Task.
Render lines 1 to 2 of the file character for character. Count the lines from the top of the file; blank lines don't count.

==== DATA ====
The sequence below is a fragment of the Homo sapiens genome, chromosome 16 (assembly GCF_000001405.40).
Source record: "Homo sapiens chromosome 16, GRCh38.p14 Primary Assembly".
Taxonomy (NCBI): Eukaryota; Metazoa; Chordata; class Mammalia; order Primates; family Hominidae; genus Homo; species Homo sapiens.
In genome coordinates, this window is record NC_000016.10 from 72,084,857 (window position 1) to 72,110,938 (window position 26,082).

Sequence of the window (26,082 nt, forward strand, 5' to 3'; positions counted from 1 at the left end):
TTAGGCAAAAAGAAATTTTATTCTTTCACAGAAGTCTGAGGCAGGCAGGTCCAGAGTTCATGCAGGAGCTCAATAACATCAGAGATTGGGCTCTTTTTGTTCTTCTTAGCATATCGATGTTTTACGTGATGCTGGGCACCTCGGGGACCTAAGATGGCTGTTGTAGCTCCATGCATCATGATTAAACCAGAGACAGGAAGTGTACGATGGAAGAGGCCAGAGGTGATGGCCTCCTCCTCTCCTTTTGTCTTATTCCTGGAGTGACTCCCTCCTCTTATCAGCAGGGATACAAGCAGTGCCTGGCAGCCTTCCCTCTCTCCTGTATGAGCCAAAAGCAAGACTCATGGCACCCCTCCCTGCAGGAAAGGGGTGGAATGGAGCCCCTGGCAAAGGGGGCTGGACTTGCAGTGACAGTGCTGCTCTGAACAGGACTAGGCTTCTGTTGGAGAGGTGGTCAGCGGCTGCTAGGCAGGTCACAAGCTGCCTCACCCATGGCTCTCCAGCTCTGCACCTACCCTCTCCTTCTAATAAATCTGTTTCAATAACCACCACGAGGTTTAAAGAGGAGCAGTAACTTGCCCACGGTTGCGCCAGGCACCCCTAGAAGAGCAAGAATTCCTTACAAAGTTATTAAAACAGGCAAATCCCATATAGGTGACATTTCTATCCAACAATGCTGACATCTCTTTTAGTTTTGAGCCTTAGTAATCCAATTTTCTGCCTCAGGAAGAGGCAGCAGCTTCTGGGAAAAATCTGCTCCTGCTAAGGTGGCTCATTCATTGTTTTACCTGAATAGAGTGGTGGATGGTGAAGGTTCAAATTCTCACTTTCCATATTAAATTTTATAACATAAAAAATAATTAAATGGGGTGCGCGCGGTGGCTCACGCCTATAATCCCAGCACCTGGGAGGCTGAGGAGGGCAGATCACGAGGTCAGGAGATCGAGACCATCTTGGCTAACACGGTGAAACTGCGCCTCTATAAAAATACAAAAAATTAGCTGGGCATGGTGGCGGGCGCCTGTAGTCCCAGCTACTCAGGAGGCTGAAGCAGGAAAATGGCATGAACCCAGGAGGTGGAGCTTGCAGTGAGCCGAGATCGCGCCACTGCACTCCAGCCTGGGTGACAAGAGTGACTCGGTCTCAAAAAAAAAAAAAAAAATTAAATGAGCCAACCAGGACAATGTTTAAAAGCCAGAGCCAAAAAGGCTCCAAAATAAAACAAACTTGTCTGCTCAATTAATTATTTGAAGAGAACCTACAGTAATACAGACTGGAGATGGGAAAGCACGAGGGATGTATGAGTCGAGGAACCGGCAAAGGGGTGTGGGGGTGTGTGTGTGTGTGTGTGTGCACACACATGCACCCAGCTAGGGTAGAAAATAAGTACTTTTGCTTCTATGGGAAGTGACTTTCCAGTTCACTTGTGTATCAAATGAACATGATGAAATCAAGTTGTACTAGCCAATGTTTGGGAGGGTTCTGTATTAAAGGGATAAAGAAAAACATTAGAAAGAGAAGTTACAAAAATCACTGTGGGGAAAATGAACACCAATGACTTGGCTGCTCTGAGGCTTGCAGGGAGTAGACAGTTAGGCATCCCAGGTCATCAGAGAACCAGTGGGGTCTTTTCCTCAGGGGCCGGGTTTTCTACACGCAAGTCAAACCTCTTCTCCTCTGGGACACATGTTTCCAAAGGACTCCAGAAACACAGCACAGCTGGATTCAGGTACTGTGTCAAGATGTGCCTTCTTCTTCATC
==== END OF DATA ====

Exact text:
The sequence below is a fragment of the Homo sapiens genome, chromosome 16 (assembly GCF_000001405.40).
Source record: "Homo sapiens chromosome 16, GRCh38.p14 Primary Assembly".